Rounding out our component selections, we chose to go with a single 320GB hard drive and the obligatory 16X DVD burner. In both cases, we had an eye towards performance as well as price. For 320GB hard drives with 16MB of cache, the Seagate 7200.10 is currently the lowest price and offers compelling performance. You could always go with a smaller or larger hard drive, although the difference in price between 250GB and 320GB isn't very large. With Blu-Ray and HD-DVD on the horizon, DVD burners are all becoming very similar in specifications and performance. Media compatibility will still vary, but if you get the drive manufacturer's recommended brand you shouldn't have any problems, at which point you can simply choose whichever is cheapest. Once again, that honor falls to the NEC ND-3550A, with LG Electronics, BenQ, LiteOn, Pioneer, and others following close behind. The only thing to remember is to get an optical drive with a faceplate that will match your choice of case.

We will wrap up with a brief note on the operating system selection. All of the systems we are putting together today should be fully compatible with Windows Vista once it becomes available, not to mention Windows XP, Linux, and many other operating systems. You should also be able to run either 32-bit or 64-bit versions of any of these operating systems, although the overall performance and compatibility of Windows x64 OSes at present is lower than their 32-bit offerings. You then need to decide which specific package to get within the OS family, and for Windows XP that means choosing between Home, Professional, and Media Center Edition. For anyone that runs more than a single computer on a network, we definitely don't recommend XP Home. Media Center Edition and XP Professional use the same code base, with a few minor differences. We feel MCE is the most versatile choice overall, and the fact that it is $20 cheaper helps to seal the deal. If you plan on running 4GB of memory or more, you will probably want to upgrade to a 64-bit OS, but we will continue to recommend 32-bit Windows and 2GB of RAM for the time being.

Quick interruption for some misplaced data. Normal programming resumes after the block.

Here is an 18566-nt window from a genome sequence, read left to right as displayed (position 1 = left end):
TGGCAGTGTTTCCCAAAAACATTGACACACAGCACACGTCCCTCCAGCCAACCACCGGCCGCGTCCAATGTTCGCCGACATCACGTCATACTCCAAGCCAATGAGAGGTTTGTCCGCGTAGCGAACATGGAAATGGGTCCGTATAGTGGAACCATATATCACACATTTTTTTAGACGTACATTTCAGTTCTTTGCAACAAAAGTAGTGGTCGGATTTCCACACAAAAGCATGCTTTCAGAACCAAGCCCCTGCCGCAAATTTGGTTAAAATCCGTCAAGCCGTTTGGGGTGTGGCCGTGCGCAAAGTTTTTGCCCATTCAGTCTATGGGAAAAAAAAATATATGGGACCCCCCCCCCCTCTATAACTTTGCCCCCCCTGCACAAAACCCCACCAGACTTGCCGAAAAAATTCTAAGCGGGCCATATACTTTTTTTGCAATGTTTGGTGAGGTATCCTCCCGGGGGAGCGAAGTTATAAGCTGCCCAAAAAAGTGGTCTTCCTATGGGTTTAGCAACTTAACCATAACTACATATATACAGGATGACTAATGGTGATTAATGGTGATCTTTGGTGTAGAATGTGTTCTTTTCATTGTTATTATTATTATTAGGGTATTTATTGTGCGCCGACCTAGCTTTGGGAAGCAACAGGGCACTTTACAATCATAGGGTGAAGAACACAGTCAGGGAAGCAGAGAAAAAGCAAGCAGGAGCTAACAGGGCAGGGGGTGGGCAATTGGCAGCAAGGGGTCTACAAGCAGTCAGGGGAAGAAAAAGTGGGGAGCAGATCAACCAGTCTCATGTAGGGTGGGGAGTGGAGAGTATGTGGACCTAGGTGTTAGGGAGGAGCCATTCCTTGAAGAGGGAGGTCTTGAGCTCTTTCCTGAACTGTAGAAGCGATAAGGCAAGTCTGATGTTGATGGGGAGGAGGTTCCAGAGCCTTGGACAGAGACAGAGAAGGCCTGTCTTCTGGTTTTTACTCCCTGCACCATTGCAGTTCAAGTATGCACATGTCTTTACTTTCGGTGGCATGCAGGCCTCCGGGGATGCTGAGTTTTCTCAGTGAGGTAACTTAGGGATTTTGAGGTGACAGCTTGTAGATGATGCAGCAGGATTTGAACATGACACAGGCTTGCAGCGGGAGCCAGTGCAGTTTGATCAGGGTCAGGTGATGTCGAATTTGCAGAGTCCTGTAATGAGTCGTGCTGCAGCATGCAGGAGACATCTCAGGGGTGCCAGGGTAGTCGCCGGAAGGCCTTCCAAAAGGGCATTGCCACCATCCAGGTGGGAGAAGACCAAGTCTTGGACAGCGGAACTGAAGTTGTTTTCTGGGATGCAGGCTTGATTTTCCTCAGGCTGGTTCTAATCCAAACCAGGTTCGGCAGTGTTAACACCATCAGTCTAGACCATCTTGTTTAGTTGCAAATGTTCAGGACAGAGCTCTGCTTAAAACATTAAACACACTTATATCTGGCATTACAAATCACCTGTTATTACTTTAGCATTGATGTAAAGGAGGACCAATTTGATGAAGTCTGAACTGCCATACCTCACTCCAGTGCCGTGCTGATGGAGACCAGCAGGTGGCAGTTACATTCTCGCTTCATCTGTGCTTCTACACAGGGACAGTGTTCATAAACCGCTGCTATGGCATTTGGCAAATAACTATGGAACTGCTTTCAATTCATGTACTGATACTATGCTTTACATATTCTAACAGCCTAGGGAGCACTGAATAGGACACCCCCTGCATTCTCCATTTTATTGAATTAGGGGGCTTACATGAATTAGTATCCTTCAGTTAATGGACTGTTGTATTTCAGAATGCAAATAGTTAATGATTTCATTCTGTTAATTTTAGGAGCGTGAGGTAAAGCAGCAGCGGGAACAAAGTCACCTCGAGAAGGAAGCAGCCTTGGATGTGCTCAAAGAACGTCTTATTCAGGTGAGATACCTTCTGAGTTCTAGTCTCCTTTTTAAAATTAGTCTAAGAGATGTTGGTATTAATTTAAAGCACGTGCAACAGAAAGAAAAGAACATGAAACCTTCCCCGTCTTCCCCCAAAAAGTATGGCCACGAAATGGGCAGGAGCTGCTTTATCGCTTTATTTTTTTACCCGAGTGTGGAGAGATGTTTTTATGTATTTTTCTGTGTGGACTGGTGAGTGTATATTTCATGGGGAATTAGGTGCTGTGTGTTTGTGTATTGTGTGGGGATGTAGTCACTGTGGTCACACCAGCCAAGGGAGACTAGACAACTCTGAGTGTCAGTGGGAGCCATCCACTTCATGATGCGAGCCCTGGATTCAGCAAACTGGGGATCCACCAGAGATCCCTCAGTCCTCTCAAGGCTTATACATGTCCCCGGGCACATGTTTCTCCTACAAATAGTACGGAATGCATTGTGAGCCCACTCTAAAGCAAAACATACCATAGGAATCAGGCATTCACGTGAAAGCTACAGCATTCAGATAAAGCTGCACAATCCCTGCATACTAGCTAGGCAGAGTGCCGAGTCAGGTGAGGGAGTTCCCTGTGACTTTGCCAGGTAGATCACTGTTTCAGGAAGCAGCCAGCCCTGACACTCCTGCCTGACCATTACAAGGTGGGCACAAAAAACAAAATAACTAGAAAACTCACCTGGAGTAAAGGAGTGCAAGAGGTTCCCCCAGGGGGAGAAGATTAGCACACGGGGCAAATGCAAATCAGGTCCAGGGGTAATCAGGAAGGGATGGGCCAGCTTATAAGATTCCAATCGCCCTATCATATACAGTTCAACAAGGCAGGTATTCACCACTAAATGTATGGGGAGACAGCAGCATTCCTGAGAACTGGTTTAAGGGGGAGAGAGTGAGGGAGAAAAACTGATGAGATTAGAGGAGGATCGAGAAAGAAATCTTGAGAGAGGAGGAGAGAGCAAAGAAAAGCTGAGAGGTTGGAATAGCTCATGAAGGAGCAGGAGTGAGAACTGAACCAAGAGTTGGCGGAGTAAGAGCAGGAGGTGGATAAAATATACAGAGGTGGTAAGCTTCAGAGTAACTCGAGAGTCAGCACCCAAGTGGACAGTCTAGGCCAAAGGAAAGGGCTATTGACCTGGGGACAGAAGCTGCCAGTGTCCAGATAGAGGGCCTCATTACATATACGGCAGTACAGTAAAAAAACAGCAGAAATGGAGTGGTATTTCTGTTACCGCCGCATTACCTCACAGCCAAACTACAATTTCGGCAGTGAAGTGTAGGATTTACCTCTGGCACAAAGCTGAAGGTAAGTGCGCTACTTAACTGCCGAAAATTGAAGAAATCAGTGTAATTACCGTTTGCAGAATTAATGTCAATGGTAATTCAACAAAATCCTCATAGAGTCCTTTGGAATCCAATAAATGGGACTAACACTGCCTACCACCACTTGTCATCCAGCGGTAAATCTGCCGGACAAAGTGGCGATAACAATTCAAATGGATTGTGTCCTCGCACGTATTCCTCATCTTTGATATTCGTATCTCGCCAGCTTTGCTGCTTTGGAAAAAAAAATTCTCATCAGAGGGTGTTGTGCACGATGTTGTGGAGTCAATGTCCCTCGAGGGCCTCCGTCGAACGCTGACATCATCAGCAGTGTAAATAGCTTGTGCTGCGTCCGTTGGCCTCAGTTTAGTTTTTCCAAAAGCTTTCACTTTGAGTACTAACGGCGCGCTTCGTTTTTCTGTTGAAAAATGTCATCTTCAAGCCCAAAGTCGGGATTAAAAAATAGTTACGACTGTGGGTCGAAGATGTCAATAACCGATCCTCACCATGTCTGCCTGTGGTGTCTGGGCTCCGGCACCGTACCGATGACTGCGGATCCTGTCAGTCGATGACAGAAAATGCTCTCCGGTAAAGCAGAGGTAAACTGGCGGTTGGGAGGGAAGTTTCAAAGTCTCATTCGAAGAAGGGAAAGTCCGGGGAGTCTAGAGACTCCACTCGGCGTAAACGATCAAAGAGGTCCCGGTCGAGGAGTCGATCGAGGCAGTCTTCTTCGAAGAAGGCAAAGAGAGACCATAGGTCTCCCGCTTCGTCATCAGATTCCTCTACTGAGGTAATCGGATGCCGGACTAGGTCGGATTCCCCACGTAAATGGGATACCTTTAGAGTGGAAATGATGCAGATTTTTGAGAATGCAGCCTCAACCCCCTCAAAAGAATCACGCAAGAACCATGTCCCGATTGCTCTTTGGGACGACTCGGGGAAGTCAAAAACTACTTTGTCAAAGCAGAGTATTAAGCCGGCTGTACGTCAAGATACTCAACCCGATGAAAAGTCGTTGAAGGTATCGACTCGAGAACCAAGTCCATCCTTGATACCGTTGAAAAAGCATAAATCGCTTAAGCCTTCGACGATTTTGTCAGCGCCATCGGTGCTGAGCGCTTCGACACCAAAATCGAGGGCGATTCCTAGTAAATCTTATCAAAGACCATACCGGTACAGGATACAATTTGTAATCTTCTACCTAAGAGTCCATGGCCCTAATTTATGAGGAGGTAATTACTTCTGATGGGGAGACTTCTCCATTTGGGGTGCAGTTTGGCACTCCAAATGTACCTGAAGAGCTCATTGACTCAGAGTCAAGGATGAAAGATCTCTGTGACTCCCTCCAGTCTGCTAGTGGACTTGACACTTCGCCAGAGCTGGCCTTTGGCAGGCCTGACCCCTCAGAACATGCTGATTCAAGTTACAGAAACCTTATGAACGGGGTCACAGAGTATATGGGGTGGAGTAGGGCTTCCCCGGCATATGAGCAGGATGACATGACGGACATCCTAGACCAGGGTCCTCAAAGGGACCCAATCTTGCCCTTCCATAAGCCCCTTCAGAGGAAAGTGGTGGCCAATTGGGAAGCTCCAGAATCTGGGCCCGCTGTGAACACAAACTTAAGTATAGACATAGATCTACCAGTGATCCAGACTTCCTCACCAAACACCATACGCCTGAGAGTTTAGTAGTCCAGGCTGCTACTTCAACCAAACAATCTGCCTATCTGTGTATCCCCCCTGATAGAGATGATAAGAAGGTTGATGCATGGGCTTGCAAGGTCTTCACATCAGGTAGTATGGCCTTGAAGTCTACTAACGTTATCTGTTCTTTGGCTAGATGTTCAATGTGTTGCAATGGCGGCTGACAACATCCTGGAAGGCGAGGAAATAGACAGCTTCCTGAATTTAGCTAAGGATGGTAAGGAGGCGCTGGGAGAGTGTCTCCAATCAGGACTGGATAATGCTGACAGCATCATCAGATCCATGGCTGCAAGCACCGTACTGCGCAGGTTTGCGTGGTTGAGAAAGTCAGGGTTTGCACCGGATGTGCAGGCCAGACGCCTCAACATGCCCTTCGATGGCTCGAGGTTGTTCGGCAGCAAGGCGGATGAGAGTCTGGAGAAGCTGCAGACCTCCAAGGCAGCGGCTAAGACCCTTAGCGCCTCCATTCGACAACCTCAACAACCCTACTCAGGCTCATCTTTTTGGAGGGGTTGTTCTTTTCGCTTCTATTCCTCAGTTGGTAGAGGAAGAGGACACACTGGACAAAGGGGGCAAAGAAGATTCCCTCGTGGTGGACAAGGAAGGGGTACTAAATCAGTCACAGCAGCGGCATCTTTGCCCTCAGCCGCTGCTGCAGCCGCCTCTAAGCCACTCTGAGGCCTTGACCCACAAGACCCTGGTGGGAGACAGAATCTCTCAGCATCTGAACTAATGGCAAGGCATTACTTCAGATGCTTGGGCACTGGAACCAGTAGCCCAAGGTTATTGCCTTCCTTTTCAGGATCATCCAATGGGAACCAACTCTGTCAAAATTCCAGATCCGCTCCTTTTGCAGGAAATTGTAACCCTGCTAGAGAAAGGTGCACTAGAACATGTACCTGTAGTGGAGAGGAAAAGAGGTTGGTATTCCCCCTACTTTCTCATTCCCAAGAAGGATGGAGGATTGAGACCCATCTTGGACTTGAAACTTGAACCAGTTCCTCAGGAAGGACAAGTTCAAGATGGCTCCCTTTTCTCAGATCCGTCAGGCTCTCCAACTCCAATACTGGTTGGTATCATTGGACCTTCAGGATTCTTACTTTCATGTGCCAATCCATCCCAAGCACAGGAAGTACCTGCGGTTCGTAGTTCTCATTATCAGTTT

Index Upgraded AMD High-End Platform
Comments Locked


View All Comments

  • JarredWalton - Tuesday, October 10, 2006 - link

    Seasonic makes PC Power and Cooling PSUs as far as I'm aware (I've seen it stated elsewhere, though nothing official from either company), along with Silverstone and a few others I believe. (I wouldn't be surprised if some of the other PSU manufacturers re-rate the power supplies to a higher wattage however.) While I'm sure there are some companies that would ask to get a lower cost PSU manufactured, I don't think anyone going to Seasonic is looking at price as a primary concern. I would wager heavily that the components that go inside a Seasonic PSU are identical to the components they put in a PC Power and Cooling PSU -- after all, once you're using the best components available, there's not much else to do. The only difference is that Seasonic uses 120mm fans these days, whereas PC Power and Cooling still uses 80mm fans I believe. (I know which of those two options I prefer!)

    In terms of efficiency, all of the high-quality PSUs are going to be 80 to 88%. As far as I understand it, the watt rating is still how much power the PSU can output to components, so basically less efficient PSUs will simply run hotter when outputting the same amount of power, and that the same time they will cost more money because they are consuming more power from the outlet. If that's correct, let's do a quick sample calculation:

    75% efficiency with a 300W PC draw:
    Wall power: 400W